A different perspective for Inspirational Autism Stories ON “AUTISM AWARENESS WEEK”
Just like millions of other people, my family has the Disney+ streaming service. We use it multiple times a day. We find Nemo, we find Dory, we visit Mickey’s clubhouse an exhaustible amount, and don’t even get me started on the amount of times we are in Riley’s head. But there is one video that I really can’t get behind, no matter how much I want to…
Float is a father, son story about a little boy who, for whatever reason can float. Not to give the story away, but basically it’s about the dad’s response to his son’s floating. And I’m gonna be harsh here, but he does a real shit job of it for the majority of the short film. He keeps his son locked inside at all times, when he does go outside he puts rocks in his bags to keep him down, and then, at the climax of the film, he screams at his son, “Why can’t you just be normal?!”
“Uh… What.. the… fuck?”
That’s a direct quote from me after watching this movie by the way. “What the fuck?”
Having heard about how inspirational this short film was, I clicked on it one night with my husband and son. And as soon as the credits rolled, I turned to my husband and we both just looked horrified. Not only did we never have any reactions to our son like that, there wasn’t a world where we would ever be tempted to treat him in such a way. This isn’t me being righteously indignant, it’s just the truth.
Now let me back up a bit, and tell you why a lot of people would find that particular film inspirational, and let me first start with this: The Dad in this little story was not a bad guy, not at all. In fact, he’s a real guy. The man who wrote and produced the short film, Bobby Rubio, was taking from his own experience to create what he hoped would be a film about acceptance. AND yes, I think ultimately on some level it is. But mostly I think this still falls into the limiting “awareness” category.
What’s the difference you might ask? “Autism Awareness” is often about alerting neurotypicals to the differences that autistic people experience. Sure, on the surface, that’s good. But it is also much more about pathology, mostly focused on a cure, or a “fix.” Or even worse than that, it’s meant to make you pity autistic people’s parents. Not autistic people, but the families that are “burdened” by autistic children. “Autism Awareness” is about tolerance. And to be tolerated, you must first be an object of irritation, anger, or worse, even hatred. How does that sound to you? Does that feel good? Do you want to be merely tolerated?
Acceptance is a very different thing. And to be fair to “Float,” in the end the father character is very accepting of his son’s ability. Playing happily with him in the park and not giving a single fuck about who gawks. That is acceptance. “Autism Acceptance” is giving autistic people the respect to know their own minds. Acceptance is allowing autistic people to change, despite the limitations that they may deal with in a society that is built around neurotypicals. Acceptance is about pride and celebration.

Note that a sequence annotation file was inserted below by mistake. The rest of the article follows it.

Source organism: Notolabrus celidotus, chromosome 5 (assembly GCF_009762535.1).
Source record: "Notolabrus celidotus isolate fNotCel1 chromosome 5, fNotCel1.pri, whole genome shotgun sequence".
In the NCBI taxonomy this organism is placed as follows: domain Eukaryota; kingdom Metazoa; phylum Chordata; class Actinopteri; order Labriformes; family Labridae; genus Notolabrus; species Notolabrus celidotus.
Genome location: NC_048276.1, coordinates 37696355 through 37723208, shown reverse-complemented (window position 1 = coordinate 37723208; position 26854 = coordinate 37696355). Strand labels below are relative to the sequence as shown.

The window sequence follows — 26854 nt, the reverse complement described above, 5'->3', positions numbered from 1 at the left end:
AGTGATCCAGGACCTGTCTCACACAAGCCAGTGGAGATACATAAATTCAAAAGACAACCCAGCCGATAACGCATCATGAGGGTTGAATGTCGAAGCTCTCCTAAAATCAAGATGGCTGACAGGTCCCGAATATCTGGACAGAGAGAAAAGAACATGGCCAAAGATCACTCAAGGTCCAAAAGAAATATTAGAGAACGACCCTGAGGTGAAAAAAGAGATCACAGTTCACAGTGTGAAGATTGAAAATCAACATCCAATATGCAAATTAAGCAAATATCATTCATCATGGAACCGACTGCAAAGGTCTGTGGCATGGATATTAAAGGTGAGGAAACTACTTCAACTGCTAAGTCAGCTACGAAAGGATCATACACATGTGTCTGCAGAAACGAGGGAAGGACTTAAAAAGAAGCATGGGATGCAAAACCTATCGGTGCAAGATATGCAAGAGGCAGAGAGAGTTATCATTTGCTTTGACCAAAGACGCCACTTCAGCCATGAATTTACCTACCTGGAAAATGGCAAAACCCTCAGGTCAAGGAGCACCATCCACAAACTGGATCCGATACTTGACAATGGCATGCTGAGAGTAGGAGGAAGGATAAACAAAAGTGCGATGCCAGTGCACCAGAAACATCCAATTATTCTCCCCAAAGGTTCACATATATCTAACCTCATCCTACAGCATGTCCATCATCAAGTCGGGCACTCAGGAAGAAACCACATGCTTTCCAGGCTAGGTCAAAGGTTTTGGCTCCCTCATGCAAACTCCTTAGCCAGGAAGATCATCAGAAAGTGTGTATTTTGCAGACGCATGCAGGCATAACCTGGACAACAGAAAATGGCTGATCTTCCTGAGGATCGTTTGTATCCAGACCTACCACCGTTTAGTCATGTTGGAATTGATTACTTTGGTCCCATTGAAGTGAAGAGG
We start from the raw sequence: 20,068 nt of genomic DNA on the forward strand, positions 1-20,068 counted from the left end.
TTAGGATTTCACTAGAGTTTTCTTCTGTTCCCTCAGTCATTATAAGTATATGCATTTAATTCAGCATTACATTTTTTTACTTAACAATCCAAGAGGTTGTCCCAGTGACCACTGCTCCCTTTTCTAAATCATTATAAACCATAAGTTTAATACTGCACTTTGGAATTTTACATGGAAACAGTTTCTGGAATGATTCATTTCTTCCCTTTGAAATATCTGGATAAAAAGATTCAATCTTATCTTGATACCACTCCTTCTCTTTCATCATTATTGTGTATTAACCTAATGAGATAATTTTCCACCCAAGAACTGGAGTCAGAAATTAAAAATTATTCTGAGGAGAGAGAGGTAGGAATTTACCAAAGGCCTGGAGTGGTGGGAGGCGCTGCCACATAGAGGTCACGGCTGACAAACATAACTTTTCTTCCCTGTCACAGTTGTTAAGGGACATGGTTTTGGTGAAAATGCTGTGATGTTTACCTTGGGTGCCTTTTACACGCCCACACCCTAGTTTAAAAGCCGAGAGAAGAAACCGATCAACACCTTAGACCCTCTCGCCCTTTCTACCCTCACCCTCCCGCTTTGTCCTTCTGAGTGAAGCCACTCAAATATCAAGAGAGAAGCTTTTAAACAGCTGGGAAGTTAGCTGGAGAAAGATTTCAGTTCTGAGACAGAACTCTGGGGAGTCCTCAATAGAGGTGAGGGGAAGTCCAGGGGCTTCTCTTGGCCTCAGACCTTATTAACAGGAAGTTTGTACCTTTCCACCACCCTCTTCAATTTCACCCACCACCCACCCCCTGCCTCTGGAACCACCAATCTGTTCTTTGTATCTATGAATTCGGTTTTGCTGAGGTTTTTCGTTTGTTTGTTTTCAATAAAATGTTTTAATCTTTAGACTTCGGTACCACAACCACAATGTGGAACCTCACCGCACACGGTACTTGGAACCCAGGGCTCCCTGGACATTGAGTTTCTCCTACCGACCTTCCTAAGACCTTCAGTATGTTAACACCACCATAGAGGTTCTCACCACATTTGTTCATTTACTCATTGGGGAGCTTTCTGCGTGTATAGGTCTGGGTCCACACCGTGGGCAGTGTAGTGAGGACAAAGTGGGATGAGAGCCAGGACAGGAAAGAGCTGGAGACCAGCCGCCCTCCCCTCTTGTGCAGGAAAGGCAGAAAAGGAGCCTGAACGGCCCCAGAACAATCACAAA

And perhaps it is because both my husband and I are neurodiverse that we never even thought to treat our son that way. We have never ever been normal. So the heartache we have in the little prince’s more autistic behavior, is only because he will have to live in a world that does not accept autism. We’ve never wanted him to be normal. We’ve only wanted things to be easier for him. (But who’s life is easy anyway, right?)
Sometimes I know that I really need to give neurotypical parents a break, and I honestly do strive to do so. I understand that parents go through a grieving process when they are told that their children are different. But still, no one has died. Only your perception and assumptions about your child have perished. I think all parents should have such a death. The sooner they stop assuming that their child is exactly like them, the better. They are their own people, different or not.
And again, “Float” definitely gets a lot of things right. Like the general disarray that the house is in? Oh man, is that true. The crayon marks on the ceiling? I think we have those and our kid is gravity bound. The way that people will respond to unexpected behavior in the park. Right on target. Fear, anger, and escape.
But that’s human nature isn’t it? Difference is often associated with danger. And until we stop that association we are always going to get those looks from “normal” families and strangers. Until we accept autistic people as another kind of person, and not a problem for parents, we are all going to sink.